The Philadelphia Orchestra spent a good part of the day Thursday in Verizon Hall doing something it hadn't done before in recent memory: reading through new scores in rehearsal with no intention of performing any of them in concert — and not knowing quite what it was going to get.

One new piece, in eternal dusk, turned the orchestra into a cloud of sound that slowly morphed. Another, called All the While, wrapped itself in Americana. Yet another, The Saqqara Bird, with novel orchestral colors and a masterly sense of structure, explored the enigma of an Egyptian artifact whose function has long stumped the experts.

There was something else exceedingly unusual about this day of score-reading: all the composers were women. The showcase is one in a number of initiatives rolled out after criticism of a 2018-19 season initially announced without a single female composer.

Kensho Watanabe, the orchestra's assistant conductor, was on the podium, playing through six pieces and then turning to the six women to ask whether balance, dynamics, and certain orchestrations and instrumental techniques, now realized by a great orchestra, were what they were expecting.

Notably, the orchestra's first rehearsal of the year also brought the first public appearance of its new president and CEO, Matías Tarnopolsky, who announced from the stage that the orchestra has decided to commission new orchestral works from these six composers. The group is starting a new mentoring program for emerging female composers. It has named Gabriela Lena Frank composer-in-residence through 2021. And in the 2019-20 season, more than half of the orchestra's programs will feature a work by a female composer.

Among the new pieces that season will be one by Valerie Coleman, known to many as the flutist of Imani Winds, who at this point is mulling for her commission taking an existing piece and putting it into orchestral form extended with new material.

The orchestra believes this is its first time commissioning an African American female composer, an orchestra spokesperson said.

Thursday's event, a collaboration with the American Composers Orchestra, was not the first time these composers have heard their works played. Still, hearing your score with an orchestra of this caliber has great value, and the day came with fringe benefits. The public was invited in, and among the hundred or so in the audience were some listeners of influence.

Among them: Nigel Boon, director of artistic planning for the National Symphony Orchestra; Peter Czornyj, vice president of artistic operations for the Dallas Symphony Orchestra (representing that orchestra's Women in Classical Music Initiative); and Cristian Măcelaru, formerly with the Philadelphia Orchestra and now music director of the Cabrillo Festival of Contemporary Music.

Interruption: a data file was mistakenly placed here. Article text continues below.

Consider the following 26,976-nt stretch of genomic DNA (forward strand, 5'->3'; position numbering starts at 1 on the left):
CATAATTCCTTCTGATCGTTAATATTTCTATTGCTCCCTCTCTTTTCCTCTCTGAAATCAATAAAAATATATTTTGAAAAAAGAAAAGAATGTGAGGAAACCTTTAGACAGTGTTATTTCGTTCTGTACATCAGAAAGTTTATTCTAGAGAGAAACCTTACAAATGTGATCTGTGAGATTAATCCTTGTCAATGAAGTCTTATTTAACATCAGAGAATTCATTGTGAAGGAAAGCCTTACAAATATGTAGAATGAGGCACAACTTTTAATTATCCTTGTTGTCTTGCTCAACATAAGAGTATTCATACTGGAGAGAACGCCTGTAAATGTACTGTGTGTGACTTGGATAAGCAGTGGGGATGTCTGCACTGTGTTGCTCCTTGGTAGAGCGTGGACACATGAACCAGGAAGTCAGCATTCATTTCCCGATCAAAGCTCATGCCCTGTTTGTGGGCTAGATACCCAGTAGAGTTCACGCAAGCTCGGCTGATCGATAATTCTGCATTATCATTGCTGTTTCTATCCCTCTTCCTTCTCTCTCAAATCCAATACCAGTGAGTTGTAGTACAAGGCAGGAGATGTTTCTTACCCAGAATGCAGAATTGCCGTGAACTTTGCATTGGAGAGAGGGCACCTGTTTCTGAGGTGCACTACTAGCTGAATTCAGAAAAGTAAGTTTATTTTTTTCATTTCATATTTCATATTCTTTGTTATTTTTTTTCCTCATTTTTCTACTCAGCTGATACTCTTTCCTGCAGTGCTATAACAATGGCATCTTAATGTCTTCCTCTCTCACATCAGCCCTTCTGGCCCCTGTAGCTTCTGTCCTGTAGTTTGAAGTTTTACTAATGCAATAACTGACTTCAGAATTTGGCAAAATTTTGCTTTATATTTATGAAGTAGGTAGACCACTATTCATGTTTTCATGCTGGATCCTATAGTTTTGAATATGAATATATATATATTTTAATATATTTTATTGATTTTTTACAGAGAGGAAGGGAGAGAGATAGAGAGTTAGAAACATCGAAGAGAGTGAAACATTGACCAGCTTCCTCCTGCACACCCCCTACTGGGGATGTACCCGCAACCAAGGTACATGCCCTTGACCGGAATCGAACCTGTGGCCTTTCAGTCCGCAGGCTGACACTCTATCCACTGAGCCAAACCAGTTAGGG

What they heard was diversity.

Stylistic diversity, that is. Xi Wang's Above Light, a conversation with Toru Takemitsu, in itself covered great ground, moving from worried to menacing to sensuous within minutes.

Likely Pictures in Haphazard Sky by Hilary Purrington was long on texture, starting with pizzicato strings and harp strikes that sounded like small bubbles popping.

"Could it sound a bit more cautious?" Purrington asked Watanabe about one point in the score, "maybe bring it from mezzo forte to piano?" Could the attacks at bar #97 be crisper? Should bar #188 be marked down to pianissimo?

"Wow, that was magnificent," Nina C. Young said after the orchestra played excerpts from her Agnosco Veteris. "I wish I could hear the rest of it," she said about the work, which had both a wonderful yearning and a bit of swashbuckling adventure coursing through its veins.

in eternal dusk, by Chen-Hui Jen, was striking for its use of naturalistic elements (luminous harmonics, evocative atmospherics, the use of breathy air pushed through brass instruments). In All the While, Robin Holcomb took a broad brush to American ideals of goodness, warmth, and, perhaps, the value of a national tapestry.

If part of this exercise was about exposing the scores to music critics, this critic was quite taken with Melody Eötvös' The Saqqara Bird. A dashing, energetic character sketch with a decidedly Middle Eastern flavor, it held a sustained, long-view narrative — a sense of a story unfolding in tightly linked paragraphs. It emerged as a work of great artistic clarity.

There's a paradox here, though: If the orchestra is successful in its larger initiative, there should be in a few years so many female composers in the pipeline, from girlhood aspirants to big names, that no one should have to resort to corrective measures to equal up the numbers. The ultimate goal of events such as these should be nothing less than planned obsolescence.